Amelia Earhart, Google Books and the coming research Revolution!

Posted by on December 12, 2008

There’s a revolution coming–and it doesn’t involve weapons!

What I’m talking about is the revolution in information, and in particular libraries.  I know many have talked about this, and about how the Internet has been a game changer, but until just a few months ago, I don’t think it was necessarily the case.

Throw that out the window!

Let’s look at it from my perspective….history that is.  Usually when I’m researching topics for my blog, I’ll hit the library and then follow up with sources from the web, this way I get a balanced approach as well as good information for my topic of choice.

But now, I don’t have to.  Example in point:  magazine back issues.  In this last year, I’ve found full-text back issues on the web…here’s the list:

Sports Illustrated: http://vault.sportsillustrated.cnn.com/

Time-Life: http://www.time.com/time/archive

LIFE: (to a certain extent): http://images.google.com/hosted/life

Popular Mechanics: http://www.google.com/books?id=J98DAAAAMBAJ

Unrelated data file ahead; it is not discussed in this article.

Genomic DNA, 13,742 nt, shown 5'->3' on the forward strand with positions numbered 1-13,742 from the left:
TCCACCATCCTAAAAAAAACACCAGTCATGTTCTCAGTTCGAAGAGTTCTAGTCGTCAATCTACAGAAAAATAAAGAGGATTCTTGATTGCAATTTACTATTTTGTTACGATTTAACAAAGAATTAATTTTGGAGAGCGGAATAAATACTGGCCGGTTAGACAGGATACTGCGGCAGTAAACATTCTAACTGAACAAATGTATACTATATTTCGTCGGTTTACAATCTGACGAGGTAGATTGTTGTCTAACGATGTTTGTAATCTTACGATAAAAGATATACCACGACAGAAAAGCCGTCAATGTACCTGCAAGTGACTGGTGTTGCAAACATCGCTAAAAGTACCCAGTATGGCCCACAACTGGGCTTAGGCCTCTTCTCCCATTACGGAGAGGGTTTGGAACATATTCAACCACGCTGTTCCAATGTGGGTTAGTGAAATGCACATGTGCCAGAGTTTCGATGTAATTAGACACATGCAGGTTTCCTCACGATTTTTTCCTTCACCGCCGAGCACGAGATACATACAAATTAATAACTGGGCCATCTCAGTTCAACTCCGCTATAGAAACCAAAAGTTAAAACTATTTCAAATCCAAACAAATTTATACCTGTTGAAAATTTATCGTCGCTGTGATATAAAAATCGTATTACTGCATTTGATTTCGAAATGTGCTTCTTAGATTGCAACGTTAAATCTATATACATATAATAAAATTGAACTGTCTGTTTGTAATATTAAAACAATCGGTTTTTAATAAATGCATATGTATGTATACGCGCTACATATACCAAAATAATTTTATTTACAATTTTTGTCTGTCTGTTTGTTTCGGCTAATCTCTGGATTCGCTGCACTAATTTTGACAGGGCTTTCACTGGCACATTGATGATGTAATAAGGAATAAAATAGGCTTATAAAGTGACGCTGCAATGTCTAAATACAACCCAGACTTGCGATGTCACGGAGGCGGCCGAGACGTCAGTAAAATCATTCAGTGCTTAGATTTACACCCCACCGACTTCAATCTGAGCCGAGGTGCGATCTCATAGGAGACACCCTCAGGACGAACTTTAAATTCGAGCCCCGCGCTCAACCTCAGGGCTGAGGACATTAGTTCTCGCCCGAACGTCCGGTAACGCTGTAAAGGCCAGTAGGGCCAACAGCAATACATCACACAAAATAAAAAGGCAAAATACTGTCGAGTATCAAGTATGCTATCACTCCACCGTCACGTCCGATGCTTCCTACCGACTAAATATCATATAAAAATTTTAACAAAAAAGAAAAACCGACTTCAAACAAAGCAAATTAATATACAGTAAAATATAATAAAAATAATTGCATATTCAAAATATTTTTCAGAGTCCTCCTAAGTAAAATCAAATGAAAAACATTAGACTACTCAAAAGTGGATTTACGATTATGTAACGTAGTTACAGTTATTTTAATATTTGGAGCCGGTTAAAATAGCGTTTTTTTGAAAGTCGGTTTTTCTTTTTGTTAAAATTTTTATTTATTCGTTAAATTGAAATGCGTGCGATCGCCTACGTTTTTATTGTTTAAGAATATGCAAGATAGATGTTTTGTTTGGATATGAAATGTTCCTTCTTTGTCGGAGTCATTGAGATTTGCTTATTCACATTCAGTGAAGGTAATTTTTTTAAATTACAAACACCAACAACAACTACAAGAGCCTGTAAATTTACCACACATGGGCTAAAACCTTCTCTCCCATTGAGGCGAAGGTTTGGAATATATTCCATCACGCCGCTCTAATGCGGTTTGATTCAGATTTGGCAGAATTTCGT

Popular Science: http://www.google.com/books?id=2ikDAAAAMBAJ

LOC: Newspaper Project: http://www.loc.gov/chroniclingamerica/

Google Newspaper Project (Archives): http://news.google.com/archivesearch

This is just a partial sample..and it’s revolutionizing my research!

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(Source: NARA)

Now, let’s take a popular topic such as Amelia Earhart.  Sure, I can Google her name and come up with dozens of websites that have information on her and her life.

(Source: NARA)

However, by using my full-text resources mentioned above, I can get revelant, informative articles from the time period she was alive.  Now, this is not to discount any new revelations from modern times, but having information and opinions on her life from her own time can put a different perspective on things.

To help explain, here’s a partial list of full-text resources from her time period that I’ve found:

Popular Mechanics, March 1935, pg. 321

Popular Science Monthly, October 1929, pg. 55

Popular Science, September 1928, pg. 47

Now, what do you think?  Am I crazy?

How does this change the library game?

Does it?–Does to me……

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